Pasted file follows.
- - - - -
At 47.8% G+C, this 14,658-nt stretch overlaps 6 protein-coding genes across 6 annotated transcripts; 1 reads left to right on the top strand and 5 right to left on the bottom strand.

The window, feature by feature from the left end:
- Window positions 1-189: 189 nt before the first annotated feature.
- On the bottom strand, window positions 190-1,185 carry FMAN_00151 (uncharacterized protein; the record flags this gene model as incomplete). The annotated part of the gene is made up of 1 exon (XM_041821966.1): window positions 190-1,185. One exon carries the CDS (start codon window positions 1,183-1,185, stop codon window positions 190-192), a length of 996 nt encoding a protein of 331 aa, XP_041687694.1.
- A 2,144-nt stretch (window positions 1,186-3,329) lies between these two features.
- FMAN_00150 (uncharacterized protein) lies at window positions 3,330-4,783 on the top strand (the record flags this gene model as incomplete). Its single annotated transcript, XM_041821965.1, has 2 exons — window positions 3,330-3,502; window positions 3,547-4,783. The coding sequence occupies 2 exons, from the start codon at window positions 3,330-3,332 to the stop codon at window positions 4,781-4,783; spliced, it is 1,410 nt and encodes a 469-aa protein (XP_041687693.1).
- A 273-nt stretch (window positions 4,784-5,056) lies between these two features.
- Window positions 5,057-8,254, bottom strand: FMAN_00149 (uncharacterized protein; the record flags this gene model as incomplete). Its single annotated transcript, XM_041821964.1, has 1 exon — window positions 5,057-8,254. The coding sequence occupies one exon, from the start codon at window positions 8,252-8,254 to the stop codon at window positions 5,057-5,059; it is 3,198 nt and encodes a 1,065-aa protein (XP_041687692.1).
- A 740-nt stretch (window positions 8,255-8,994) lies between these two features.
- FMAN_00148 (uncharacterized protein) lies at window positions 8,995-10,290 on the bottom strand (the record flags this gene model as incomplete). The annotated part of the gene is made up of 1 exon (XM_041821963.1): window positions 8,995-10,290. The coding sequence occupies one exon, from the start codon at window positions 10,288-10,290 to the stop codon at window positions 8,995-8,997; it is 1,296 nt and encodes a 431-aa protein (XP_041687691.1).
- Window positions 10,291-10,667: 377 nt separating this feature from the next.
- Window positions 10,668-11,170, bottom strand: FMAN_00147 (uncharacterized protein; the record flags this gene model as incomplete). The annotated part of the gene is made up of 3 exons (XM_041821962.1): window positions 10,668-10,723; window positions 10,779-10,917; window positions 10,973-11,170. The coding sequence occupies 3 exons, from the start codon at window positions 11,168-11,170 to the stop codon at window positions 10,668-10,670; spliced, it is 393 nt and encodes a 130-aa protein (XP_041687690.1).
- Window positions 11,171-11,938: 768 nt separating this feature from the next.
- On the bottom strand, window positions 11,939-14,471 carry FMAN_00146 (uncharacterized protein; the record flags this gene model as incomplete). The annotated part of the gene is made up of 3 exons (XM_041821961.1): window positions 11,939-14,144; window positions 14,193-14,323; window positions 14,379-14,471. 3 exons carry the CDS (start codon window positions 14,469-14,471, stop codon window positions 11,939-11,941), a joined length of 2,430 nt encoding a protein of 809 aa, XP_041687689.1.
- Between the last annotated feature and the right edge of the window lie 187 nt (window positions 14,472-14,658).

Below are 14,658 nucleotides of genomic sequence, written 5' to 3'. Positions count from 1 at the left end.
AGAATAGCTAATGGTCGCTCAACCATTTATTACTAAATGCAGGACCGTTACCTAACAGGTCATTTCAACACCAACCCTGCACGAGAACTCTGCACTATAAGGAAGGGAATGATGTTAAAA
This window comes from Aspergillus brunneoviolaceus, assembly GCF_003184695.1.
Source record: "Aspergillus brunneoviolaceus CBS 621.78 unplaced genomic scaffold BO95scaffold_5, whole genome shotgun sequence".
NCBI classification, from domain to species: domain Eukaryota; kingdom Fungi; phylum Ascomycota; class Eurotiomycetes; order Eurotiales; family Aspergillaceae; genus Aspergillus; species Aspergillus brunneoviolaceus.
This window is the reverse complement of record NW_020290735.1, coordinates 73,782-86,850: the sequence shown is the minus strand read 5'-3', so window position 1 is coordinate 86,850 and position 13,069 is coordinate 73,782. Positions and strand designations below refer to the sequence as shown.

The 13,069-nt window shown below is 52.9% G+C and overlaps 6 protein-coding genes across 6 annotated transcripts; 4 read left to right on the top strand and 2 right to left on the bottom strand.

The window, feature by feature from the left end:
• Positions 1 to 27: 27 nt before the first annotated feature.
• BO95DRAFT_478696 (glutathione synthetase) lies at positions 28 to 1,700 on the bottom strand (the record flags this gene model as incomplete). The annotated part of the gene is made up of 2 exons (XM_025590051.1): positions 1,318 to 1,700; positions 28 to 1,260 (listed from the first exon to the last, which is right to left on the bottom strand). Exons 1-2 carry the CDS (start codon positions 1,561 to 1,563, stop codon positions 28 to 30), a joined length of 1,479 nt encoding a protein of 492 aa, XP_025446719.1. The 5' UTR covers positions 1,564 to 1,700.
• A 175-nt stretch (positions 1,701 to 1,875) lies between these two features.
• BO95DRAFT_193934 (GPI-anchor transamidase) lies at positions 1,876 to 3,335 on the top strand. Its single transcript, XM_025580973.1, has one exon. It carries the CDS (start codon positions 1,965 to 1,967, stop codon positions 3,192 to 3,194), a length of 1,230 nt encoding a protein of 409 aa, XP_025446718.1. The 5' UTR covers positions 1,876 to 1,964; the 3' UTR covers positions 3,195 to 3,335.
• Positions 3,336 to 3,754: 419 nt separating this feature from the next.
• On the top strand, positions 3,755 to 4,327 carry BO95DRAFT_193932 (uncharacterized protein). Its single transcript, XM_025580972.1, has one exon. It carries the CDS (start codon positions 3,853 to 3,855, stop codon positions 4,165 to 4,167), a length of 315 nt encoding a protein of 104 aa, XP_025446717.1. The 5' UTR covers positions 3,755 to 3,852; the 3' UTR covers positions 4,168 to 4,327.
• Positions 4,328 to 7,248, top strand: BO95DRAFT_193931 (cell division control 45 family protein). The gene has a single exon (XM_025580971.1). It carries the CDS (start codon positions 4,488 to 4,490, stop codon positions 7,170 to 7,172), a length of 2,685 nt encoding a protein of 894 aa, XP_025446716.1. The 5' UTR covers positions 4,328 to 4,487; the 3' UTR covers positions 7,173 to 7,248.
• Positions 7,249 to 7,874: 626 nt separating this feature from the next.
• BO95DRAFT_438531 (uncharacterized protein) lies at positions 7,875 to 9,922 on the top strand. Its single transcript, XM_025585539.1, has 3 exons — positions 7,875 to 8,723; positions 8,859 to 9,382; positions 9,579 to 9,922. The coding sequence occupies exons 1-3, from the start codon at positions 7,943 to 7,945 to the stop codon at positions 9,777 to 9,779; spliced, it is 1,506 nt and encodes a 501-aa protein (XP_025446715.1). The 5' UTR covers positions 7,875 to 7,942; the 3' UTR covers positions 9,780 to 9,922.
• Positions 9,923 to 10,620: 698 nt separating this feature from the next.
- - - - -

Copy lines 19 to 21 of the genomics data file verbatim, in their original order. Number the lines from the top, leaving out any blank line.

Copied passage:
Source record: "Aspergillus brunneoviolaceus CBS 621.78 unplaced genomic scaffold BO95scaffold_5, whole genome shotgun sequence".
NCBI classification, from domain to species: domain Eukaryota; kingdom Fungi; phylum Ascomycota; class Eurotiomycetes; order Eurotiales; family Aspergillaceae; genus Aspergillus; species Aspergillus brunneoviolaceus.
This window is the reverse complement of record NW_020290735.1, coordinates 73,782-86,850: the sequence shown is the minus strand read 5'-3', so window position 1 is coordinate 86,850 and position 13,069 is coordinate 73,782. Positions and strand designations below refer to the sequence as shown.